Cameron Backs Plans to Protect Children With 'Radical' New Web Porn Filters

  • Rate this Story
  • 0
  • 0

By Alistair Charlton | December 20, 2012 11:46 PM EST

David Cameron has announced plans to help protect children from adult content online, by insisting all new computers ask whether there are children in the household when they are turned on for the first time.

The prime minister described the plans in an article for the Daily Mail as "radical" and insisted that they will help parents protect children from internet pornography, violence and other unsuitable websites, adding that such content is "a silent attack on innocence" and that childhood should be "untainted by the worries and complexities of adulthood."

If the plan is backed by manufacturers, it would mean that owners of every brand new computer would be asked if there are children in the household when they are first turned on. If the user answers positively, they will be prompted to adjust their internet filters accordingly.

If parents repeatedly click OK to get through the process more quickly, the computer would automatically block access by any user to sites containing pornography and self-harm. Internet service providers (ISPs) would also be required to verify the age of the person setting the controls, so that a child can't do it.

The technology will also show parents how to limit access to social networks like Facebook and Twitter after a time of their choice, so children can't view social media on their own at night, and block access to certain websites altogether. 

The PM announced that Conservative MP Claire Perry will be appointed as his advisor on reversing the commercialisation and sexulisation of children, and she will be in charge of implementing the new web filters; Perry has also led a campaign for broader, automatic blocking of adult content online.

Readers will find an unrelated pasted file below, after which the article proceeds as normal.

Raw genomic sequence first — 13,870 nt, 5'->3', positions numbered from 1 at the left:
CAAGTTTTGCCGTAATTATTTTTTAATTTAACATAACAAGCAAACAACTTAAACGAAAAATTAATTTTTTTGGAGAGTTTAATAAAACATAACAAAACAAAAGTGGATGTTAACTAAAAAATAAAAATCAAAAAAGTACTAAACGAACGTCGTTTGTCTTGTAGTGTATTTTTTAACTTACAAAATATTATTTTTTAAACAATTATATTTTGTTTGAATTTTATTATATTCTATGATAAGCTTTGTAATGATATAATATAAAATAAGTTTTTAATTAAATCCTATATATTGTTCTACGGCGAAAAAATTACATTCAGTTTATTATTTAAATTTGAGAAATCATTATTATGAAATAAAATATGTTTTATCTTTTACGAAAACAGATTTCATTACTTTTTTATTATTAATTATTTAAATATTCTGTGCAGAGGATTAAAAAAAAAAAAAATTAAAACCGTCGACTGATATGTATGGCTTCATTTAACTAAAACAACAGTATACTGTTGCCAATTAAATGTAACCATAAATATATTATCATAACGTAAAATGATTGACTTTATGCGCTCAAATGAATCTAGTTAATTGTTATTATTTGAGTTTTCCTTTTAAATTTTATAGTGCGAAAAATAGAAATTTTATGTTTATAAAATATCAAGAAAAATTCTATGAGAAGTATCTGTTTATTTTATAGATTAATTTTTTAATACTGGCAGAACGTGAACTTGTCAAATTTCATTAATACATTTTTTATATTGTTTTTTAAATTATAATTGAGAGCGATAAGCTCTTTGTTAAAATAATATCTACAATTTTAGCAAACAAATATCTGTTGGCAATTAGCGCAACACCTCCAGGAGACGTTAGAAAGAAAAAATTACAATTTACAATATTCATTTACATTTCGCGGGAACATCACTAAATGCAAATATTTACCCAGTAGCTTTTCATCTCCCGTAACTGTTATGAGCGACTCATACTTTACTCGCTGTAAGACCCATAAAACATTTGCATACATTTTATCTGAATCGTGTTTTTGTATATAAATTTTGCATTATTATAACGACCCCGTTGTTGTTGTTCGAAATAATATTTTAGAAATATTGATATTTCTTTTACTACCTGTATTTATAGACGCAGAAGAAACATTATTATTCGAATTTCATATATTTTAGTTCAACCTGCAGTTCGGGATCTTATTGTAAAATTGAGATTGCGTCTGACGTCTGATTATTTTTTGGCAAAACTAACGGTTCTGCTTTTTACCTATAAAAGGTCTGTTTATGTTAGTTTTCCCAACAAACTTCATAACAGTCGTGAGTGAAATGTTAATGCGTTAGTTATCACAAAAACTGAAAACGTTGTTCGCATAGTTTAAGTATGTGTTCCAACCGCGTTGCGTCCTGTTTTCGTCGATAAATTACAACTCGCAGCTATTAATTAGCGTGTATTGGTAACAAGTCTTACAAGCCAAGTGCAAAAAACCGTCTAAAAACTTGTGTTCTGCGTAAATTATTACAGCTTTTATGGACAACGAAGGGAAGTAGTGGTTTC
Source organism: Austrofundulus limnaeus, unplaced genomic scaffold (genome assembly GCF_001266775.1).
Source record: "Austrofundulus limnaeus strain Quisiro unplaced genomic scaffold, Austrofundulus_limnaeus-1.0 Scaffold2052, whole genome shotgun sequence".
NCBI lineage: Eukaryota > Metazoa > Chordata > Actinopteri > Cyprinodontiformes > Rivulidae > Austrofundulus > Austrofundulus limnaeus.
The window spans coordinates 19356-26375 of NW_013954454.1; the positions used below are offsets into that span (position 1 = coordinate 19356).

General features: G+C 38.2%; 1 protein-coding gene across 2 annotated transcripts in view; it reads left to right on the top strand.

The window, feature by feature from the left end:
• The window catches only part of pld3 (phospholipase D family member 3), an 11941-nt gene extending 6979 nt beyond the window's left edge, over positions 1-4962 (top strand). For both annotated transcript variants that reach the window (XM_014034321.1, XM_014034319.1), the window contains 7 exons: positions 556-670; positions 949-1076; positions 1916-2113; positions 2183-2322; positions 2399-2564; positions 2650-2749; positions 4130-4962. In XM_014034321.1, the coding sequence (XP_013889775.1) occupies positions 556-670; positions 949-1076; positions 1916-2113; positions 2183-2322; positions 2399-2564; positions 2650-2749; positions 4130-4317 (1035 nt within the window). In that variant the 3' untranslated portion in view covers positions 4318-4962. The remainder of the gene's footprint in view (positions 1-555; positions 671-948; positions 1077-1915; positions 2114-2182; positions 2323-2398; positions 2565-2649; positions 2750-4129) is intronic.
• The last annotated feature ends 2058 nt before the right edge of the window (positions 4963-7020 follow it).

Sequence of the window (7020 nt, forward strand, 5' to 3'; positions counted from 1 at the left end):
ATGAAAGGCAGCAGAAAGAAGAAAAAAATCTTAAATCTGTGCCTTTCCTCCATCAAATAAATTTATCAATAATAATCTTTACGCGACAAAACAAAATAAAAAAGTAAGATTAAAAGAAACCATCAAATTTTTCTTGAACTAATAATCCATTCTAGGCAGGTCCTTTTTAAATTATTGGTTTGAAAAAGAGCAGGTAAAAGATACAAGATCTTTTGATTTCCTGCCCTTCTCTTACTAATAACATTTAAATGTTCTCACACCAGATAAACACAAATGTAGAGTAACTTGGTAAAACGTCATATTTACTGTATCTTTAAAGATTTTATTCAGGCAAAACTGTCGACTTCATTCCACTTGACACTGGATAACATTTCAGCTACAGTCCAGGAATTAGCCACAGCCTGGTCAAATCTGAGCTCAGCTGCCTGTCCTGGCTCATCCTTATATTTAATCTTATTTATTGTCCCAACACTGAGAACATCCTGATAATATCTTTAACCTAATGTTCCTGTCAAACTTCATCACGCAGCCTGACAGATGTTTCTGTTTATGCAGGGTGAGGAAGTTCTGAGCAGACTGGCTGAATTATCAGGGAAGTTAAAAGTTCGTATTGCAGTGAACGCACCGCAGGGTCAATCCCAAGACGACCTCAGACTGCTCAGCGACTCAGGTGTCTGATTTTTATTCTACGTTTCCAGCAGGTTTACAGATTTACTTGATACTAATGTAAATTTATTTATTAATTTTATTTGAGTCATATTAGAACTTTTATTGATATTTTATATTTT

Critics

Despite claims from critics that MPs were putting ISP's profits ahead of protecting what children see online by vetoing an opt-in system for users to view all adult content with one click, Cameron insisted it is clear that a "more sophisticated system" will be more effective, arguing that on/off filters are not used because they are so wide-ranging that parents turn them off through frustration.

"The point is we need a more sophisticated system than this," Cameron said. "One that allows parents to tailor exactly what their children can see. This is what child safety experts recommend."

The PM added: "With our new system, every parent will be prompted to protect their child online. If they don't make choices, protection will be automatically on. No other government has taken such radical steps before.

"And once all this is in place, Britain will have the most robust internet child protection measures of any country in the world - bar none."

In his Daily Mail article the Conservative leader went on: "All this comes back to something really important. It's not just about the internet, or modern technology - it's about childhood.

"These should be distinct and precious years, full of security and love, untainted by the worries and complexities of adulthood. From one parent to another, I pledge to do whatever I can to preserve that innocence and protect our children. Nothing matters more."

To contact the editor, e-mail:

  • Rate this Story
  • 0
  • 0
This article is copyrighted by IBTimes.co.uk, the business news leader

Join the Conversation

IBTimes TV
E-Newsletters

We value your privacy. Your email address will not be shared.